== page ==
Brexit concept

Brexit agreement ‘good news’ for UK membership of Horizon Europe

Image credit: Pixabay

Negotiations for UK associate membership of the £81bn Horizon Europe research scheme can begin ‘the moment’ the new Northern Ireland Protocol deal is approved, said European Commission President Ursula von der Leyen.

The debate over the UK's long-delayed request to join the EU’s flagship research programme, post-Brexit, has seemingly been solved by a new UK-EU agreement.

European Commission president Ursula von der Leyen said work on associating the UK to the EU’s Horizon Europe research programme will start “immediately” once the wider deal between Brussels and London over the Northern Ireland protocol is implemented.

The deal, dubbed the 'Windsor Framework', was hailed as a “decisive breakthrough” in post-Brexit rules by UK prime minister Rishi Sunak.

Sunak said the agreement would open "a new chapter" in the UK's relations with the European Union, which have been frosty over the past year due to the row over the Northern Ireland Protocol.

The Windsor Framework is expected to remove trade barriers for Northern Ireland and give the UK a “veto” on EU law, with the goal of restoring powersharing in Stormont.

The deal was also presented as beneficial for scientists and researchers on both sides of the Channel.

“This Windsor Framework is good news for scientists and researchers in the European Union and in the UK," Von der Leyen told a press conference.

“Because, of course, the moment we have finished this agreement – so it’s an agreement in principle – the moment it’s implemented, I am happy to start immediately right now the work on an association agreement, which is the precondition to join Horizon Europe.

“So, good news for all those who are working in research and science.”

The UK’s associate membership of the €95bn (£81bn) Horizon Europe programme was foreseen in the 2020 Brexit agreement. However, the EU has been delaying the UK’s membership due to the dispute over the Northern Ireland Protocol.

Last week, the UK’s science and technology minister, Michelle Donelan, said she is prepared to snub Horizon and create an alliance with the US, Japan and Switzerland if an agreement could not be reached. 

However, the new UK-EU deal seems to have avoided that scenario. 

Von der Leyen - standing beside Sunak, who she warmly referred to as “dear Rishi” - hailed a “new chapter in our partnership” that will foster a “stronger EU-UK relationship”.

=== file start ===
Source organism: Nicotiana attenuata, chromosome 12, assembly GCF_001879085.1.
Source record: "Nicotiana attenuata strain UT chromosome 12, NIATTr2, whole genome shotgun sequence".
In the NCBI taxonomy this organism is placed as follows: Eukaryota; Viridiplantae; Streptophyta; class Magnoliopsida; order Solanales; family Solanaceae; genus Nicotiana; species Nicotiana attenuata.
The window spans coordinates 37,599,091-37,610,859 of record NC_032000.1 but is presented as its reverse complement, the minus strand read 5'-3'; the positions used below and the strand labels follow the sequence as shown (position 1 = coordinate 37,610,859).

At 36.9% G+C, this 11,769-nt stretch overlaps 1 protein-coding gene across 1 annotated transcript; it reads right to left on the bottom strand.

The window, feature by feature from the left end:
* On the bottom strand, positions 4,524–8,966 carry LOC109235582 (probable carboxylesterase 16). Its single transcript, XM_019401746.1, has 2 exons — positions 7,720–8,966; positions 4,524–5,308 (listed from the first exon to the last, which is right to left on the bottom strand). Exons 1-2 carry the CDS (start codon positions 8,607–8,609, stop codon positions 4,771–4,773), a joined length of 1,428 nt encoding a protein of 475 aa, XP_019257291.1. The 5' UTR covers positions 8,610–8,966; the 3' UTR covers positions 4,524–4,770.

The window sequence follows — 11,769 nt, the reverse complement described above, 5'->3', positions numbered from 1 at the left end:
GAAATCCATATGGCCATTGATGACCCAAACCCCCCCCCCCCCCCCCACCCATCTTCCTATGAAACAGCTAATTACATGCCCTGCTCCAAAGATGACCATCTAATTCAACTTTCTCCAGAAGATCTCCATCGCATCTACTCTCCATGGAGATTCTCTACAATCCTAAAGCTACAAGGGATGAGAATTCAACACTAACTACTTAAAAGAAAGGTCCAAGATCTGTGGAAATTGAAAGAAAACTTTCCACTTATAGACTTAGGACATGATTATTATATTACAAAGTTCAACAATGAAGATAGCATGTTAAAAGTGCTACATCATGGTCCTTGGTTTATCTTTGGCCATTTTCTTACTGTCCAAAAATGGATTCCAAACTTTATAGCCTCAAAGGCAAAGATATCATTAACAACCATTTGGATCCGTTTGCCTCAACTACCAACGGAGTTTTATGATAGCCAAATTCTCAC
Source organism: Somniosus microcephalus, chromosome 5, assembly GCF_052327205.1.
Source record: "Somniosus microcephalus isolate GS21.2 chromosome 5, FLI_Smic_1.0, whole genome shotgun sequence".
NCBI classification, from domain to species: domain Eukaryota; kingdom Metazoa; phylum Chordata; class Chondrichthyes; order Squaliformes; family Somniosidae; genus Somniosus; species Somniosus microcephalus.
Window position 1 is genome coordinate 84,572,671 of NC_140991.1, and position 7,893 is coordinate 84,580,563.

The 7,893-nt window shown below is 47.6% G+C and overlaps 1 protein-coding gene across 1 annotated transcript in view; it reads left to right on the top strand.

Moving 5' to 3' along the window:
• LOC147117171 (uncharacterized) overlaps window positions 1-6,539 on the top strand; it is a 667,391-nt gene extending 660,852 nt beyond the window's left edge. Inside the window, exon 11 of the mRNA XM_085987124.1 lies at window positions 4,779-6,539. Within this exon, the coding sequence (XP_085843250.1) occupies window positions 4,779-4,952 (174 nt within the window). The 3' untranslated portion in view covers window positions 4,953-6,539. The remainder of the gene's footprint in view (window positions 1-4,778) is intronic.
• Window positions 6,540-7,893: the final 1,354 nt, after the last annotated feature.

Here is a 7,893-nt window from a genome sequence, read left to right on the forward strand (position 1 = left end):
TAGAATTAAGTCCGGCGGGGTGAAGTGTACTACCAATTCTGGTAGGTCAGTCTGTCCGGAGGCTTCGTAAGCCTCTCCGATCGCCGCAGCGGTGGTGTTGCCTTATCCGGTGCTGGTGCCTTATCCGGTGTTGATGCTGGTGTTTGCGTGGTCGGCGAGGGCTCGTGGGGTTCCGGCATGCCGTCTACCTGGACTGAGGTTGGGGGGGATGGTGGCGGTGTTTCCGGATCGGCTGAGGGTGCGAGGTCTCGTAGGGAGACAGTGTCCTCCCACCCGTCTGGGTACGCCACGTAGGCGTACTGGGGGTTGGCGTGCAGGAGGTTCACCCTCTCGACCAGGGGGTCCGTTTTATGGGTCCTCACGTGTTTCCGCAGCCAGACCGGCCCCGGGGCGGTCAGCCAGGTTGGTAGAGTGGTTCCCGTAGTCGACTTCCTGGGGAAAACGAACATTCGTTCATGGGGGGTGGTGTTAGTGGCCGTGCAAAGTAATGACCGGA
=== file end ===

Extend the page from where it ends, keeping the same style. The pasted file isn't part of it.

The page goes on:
Sunak said: “Together we have changed the original protocol and today are announcing the new Windsor Framework. Today’s agreement delivers free-flowing trade within the whole of the United Kingdom, protects Northern Ireland’s place in our union and safeguard’s sovereignty for the people of Northern Ireland.”

The delays over the UK's membership of the European research programme have prompted criticism from the scientific community, which has been greatly impacted by the lack of access to EU funds. 

Oxford and Cambridge universities alone, which used to receive over £130m a year from European research programmes, are now only being granted £1m annually between them.

Moreover, further criticism was voiced after it was revealed that the Department of Business, Energy and Industrial Strategy (BEIS) had returned £1.6bn of funds earmarked for science and innovation programmes, including Horizon Europe. 

In response to the new deal, the president of the Royal Society, Sir Adrian Smith, called for swift association to Horizon and said delays have “damaged” science across Europe.

“We welcome Ursula von der Leyen’s commitment to progressing association as soon as the Windsor Framework is implemented," Smith said. “It is more than two years since the government agreed association to Horizon Europe, Euratom and Copernicus – two years of delays that have damaged science across Europe.

“These schemes support outstanding international collaboration and the sooner we join them, the better for everyone."

Smith also reported that the Treasury had made an assurance that the £1.6bn underspend that was intended for association to Horizon Europe will be spent in subsequent financial years.

Martin Smith, head of the policy lab at Wellcome, added: “After years of uncertainty, the announcement that work to finalise the UK’s participation in Horizon Europe can begin imminently will come as a massive relief for scientists on both sides of the Channel.”

However, the UK's membership of the programme is not yet definite, as it is dependent upon the implementation of the Windsor Framework, which still has to be approved by both the House of Commons and the Northern Ireland unionists. 

The opposition leader, Kier Starmer, has already said that Labour will support the deal. 

Last year, the Foreign, Commonwealth and Development Office (FCDO) said the EU’s refusal to finalise access is “causing serious damage to research and development in both the UK and EU member states”. In the past, countries such as Norway, Iceland and Turkey have been granted access to the EU research programmes, despite not being members of the EU.

In addition to Horizon Europe, the UK is yet to obtain formal access to Copernicus, the Earth observation programme on climate change; Euratom, the nuclear research programme, and services such as Space Surveillance and Tracking.  

Sign up to the E&T News e-mail to get great stories like this delivered to your inbox every day.

Recent articles